Peter Pan lives in the Neverland with a gang of orphan boys, fairy Tinkerbell, and friends Wendy, John, and Michael Darling. Amid numerous adventures, the children are constantly menaced by...
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Peter Pan lives in the Neverland with a gang of orphan boys, fairy Tinkerbell, and friends Wendy, John, and Michael Darling. Amid numerous adventures, the children are constantly menaced by pirate Captain James Hook and his band of no-goods. Written by
Molly Malloy <firstname.lastname@example.org>
Tim Curry has played other aquatic adventurer and/or pirate roles. Pirates of Dark Water (1991 -1993) Disney's Little Mermaid (1992 - 1994) Muppets Treasure Island, Titanic (1996) McHale's Navy (1997) Pirates of the Plain (1999) Back to the Sea (2012) See more »
Unlike many people, before I ever saw this cartoon or the Disney version, I read both of Barry's Peter Pan books, *Peter and Wendy* and the prequel *Peter in Kensington Gardens* and watched a number of televised versions of Sir James Barry's play (including the classic Mary Martin in rerun and a well-meaning effort with Sandy Duncan and Danny Kaye).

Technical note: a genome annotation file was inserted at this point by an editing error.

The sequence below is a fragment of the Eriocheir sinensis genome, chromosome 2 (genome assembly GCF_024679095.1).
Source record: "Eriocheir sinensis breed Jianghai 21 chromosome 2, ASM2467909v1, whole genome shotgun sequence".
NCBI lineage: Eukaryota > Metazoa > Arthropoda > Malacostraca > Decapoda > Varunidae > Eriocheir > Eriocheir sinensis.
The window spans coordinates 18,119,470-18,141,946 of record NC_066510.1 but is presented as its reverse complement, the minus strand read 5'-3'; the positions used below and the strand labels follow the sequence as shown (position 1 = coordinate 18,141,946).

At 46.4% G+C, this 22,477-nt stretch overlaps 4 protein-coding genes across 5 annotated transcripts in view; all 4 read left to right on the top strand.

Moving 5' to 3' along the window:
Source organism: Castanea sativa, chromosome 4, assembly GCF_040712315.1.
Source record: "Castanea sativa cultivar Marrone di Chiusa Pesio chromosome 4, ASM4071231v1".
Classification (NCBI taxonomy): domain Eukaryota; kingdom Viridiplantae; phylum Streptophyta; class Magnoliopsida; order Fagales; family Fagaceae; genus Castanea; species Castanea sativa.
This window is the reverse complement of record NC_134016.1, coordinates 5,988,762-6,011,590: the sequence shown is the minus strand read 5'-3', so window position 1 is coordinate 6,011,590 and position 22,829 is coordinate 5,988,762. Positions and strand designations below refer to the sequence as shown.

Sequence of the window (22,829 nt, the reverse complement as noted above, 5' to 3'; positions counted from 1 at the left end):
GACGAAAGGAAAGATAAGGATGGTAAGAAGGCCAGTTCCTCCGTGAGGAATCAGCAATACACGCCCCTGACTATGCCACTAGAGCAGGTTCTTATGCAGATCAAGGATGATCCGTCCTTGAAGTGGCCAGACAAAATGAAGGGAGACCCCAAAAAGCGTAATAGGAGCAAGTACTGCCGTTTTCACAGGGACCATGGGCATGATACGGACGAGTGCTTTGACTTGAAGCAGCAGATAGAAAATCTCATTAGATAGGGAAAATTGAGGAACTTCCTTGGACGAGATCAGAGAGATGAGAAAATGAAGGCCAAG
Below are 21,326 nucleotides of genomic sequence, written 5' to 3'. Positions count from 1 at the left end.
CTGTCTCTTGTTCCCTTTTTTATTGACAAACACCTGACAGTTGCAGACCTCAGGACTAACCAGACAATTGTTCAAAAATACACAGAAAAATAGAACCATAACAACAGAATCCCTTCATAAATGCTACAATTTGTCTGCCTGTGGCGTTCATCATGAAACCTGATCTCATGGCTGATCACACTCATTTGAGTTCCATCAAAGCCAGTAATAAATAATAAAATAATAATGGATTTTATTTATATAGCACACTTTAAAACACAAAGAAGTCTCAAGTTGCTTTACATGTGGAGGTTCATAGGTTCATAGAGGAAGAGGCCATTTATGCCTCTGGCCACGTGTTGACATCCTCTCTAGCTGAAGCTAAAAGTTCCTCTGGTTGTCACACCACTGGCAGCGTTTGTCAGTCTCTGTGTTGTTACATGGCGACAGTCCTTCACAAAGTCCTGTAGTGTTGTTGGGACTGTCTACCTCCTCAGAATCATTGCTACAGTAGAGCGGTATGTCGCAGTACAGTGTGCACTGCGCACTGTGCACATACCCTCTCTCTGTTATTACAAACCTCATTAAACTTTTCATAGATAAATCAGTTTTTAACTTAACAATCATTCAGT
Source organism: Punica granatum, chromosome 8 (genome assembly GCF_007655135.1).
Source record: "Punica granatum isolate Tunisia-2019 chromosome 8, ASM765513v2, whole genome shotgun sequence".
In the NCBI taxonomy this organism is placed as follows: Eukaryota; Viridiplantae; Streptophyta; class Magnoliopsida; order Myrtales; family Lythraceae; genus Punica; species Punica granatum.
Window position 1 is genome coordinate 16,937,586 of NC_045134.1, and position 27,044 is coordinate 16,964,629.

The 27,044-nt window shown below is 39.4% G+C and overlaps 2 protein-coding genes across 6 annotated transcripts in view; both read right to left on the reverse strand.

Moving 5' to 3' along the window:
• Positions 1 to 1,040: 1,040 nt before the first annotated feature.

I loved the tale of Peter Pan. For all the joyful energy in it, what I particularly loved was the witty satire beneath the hi-jinks and the tale's knowing, poignant forgiveness towards every person's childhood: "thus it will go on, so long as children are gay and innocent and heartless."
After all this, I was overjoyed to see the cartoon *Peter Pan and the Pirates*. Not only is this cartoon true to the books and the unsanitized versions of the original play, it expands upon them to turn an incisive Victorian fairy tale into a genuine fantasy work, with a world as intriguing as any ever created by Lewis in his Narnia books.
The very first episode even provides an icy elemental wizard/godling from whom Peter glibly steals treasures for his own amusement.
The one unfortunate thing about this series is that it ruined the Disney version for me. When I finally had the chance to watch Disney's Peter Pan on the big screen, I was deeply disappointed by the tepid treatment of the characters (as well as the naive racism). Disney's version paled in comparison to the original play, Sir Barry's books -- and this cartoon series.
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